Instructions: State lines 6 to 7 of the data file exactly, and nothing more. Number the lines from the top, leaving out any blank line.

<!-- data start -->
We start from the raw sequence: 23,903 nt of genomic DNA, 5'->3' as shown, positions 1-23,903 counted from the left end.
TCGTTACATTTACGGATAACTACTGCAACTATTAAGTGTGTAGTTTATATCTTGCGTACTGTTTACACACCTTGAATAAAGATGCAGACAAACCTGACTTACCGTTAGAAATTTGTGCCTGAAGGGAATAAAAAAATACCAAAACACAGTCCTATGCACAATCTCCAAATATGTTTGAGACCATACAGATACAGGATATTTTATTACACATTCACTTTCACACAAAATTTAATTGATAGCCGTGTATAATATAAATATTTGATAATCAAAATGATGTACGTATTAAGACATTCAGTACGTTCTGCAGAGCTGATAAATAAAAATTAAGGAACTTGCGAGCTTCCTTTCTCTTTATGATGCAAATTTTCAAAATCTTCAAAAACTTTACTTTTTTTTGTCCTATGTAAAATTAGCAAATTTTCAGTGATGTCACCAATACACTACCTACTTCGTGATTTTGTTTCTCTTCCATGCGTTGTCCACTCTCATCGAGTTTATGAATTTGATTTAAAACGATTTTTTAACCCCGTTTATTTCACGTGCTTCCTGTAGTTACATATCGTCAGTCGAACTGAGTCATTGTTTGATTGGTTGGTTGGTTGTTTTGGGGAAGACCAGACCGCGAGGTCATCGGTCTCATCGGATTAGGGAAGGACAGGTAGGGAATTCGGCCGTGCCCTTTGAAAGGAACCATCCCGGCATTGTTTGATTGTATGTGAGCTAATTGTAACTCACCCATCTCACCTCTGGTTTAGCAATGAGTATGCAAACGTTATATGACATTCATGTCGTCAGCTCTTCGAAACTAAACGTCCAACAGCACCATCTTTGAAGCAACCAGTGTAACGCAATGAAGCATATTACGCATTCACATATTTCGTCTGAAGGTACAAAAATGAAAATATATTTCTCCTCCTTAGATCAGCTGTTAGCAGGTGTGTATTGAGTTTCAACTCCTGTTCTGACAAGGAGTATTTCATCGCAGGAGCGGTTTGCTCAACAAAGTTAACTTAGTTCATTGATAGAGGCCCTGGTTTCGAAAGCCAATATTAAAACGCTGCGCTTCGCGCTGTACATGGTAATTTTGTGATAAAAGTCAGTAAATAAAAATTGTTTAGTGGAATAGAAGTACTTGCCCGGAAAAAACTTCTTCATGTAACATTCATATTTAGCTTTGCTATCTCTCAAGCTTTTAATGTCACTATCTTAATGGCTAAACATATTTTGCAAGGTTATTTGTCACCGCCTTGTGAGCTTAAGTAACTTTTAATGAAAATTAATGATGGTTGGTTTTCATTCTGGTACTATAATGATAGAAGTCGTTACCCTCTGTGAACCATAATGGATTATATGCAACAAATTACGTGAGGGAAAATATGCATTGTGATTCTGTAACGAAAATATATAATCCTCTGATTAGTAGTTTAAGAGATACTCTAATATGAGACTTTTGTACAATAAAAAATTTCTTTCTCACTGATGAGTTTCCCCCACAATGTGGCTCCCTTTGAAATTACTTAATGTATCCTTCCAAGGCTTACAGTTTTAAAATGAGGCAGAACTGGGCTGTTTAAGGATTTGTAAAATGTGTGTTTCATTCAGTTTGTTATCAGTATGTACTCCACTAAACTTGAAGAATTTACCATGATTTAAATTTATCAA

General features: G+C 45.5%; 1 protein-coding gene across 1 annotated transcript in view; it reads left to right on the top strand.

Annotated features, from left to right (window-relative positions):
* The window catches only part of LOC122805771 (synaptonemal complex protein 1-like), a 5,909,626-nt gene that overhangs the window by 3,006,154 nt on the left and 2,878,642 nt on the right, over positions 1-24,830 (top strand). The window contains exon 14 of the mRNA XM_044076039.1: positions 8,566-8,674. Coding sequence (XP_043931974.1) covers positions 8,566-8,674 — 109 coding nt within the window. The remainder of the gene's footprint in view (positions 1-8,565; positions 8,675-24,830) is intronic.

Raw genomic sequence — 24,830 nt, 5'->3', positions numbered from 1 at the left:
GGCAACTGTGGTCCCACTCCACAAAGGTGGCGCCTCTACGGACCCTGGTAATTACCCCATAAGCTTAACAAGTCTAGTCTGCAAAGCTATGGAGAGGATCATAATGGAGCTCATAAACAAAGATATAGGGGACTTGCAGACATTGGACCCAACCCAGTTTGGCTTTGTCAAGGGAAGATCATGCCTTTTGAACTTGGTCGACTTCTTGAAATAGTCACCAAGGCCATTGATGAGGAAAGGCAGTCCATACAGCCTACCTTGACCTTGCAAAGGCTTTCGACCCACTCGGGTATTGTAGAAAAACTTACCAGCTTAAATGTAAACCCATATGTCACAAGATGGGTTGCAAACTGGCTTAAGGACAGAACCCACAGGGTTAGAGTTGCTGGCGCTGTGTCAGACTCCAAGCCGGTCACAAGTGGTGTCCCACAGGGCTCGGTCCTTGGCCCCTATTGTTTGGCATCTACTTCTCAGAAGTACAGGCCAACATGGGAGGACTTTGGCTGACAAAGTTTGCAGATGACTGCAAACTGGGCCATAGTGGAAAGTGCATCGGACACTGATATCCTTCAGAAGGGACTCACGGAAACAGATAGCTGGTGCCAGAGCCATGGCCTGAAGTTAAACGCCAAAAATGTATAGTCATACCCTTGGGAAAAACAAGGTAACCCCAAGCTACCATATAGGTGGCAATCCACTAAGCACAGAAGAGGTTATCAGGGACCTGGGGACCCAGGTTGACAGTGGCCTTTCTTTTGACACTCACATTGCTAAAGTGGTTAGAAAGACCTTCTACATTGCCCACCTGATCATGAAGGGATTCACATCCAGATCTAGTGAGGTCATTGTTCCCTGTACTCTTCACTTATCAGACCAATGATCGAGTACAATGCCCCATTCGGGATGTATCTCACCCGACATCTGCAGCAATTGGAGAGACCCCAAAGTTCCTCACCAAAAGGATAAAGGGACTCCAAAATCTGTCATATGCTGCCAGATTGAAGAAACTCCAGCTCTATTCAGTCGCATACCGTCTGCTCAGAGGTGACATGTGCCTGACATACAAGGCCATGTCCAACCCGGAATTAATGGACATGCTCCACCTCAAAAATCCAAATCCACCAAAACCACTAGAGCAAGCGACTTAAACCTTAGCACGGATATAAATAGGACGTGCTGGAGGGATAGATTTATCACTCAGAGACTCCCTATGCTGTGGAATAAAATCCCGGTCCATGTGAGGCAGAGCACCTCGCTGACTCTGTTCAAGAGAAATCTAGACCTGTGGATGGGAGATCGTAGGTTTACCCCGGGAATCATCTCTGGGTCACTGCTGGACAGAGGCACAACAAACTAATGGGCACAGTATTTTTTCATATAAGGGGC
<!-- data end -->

Raw genomic sequence — 24,830 nt, 5'->3', positions numbered from 1 at the left:
GGCAACTGTGGTCCCACTCCACAAAGGTGGCGCCTCTACGGACCCTGGTAATTACCCCATAAGCTTAACAAGTCTAGTCTGCAAAGCTATGGAGAGGATCATAATGGAGCTCATAAACAAAGATATAGGGGACTTGCAGACATTGGACCCAACCCAGTTTGGCTTTGTCAAGGGAAGATCATGCCTTTTGAACTTGGTCGACTTCTTGAAATAGTCACCAAGGCCATTGATGAGGAAAGGCAGTCCATACAGCCTACCTTGACCTTGCAAAGGCTTTCGACCCACTCGGGTATTGTAGAAAAACTTACCAGCTTAAATGTAAACCCATATGTCACAAGATGGGTTGCAAACTGGCTTAAGGACAGAACCCACAGGGTTAGAGTTGCTGGCGCTGTGTCAGACTCCAAGCCGGTCACAAGTGGTGTCCCACAGGGCTCGGTCCTTGGCCCCTATTGTTTGGCATCTACTTCTCAGAAGTACAGGCCAACATGGGAGGACTTTGGCTGACAAAGTTTGCAGATGACTGCAAACTGGGCCATAGTGGAAAGTGCATCGGACACTGATATCCTTCAGAAGGGACTCACGGAAACAGATAGCTGGTGCCAGAGCCATGGCCTGAAGTTAAACGCCAAAAATGTATAGTCATACCCTTGGGAAAAACAAGGTAACCCCAAGCTACCATATAGGTGGCAATCCACTAAGCACAGAAGAGGTTATCAGGGACCTGGGGACCCAGGTTGACAGTGGCCTTTCTTTTGACACTCACATTGCTAAAGTGGTTAGAAAGACCTTCTACATTGCCCACCTGATCATGAAGGGATTCACATCCAGATCTAGTGAGGTCATTGTTCCCTGTACTCTTCACTTATCAGACCAATGATCGAGTACAATGCCCCATTCGGGATGTATCTCACCCGACATCTGCAGCAATTGGAGAGACCCCAAAGTTCCTCACCAAAAGGATAAAGGGACTCCAAAATCTGTCATATGCTGCCAGATTGAAGAAACTCCAGCTCTATTCAGTCGCATACCGTCTGCTCAGAGGTGACATGTGCCTGACATACAAGGCCATGTCCAACCCGGAATTAATGGACATGCTCCACCTCAAAAATCCAAATCCACCAAAACCACTAGAGCAAGCGACTTAAACCTTAGCACGGATATAAATAGGACGTGCTGGAGGGATAGATTTATCACTCAGAGACTCCCTATGCTGTGGAATAAAATCCCGGTCCATGTGAGGCAGAGCACCTCGCTGACTCTGTTCAAGAGAAATCTAGACCTGTGGATGGGAGATCGTAGGTTTACCCCGGGAATCATCTCTGGGTCACTGCTGGACAGAGGCACAACAAACTAATGGGCACAGTATTTTTTCATATAAGGGGC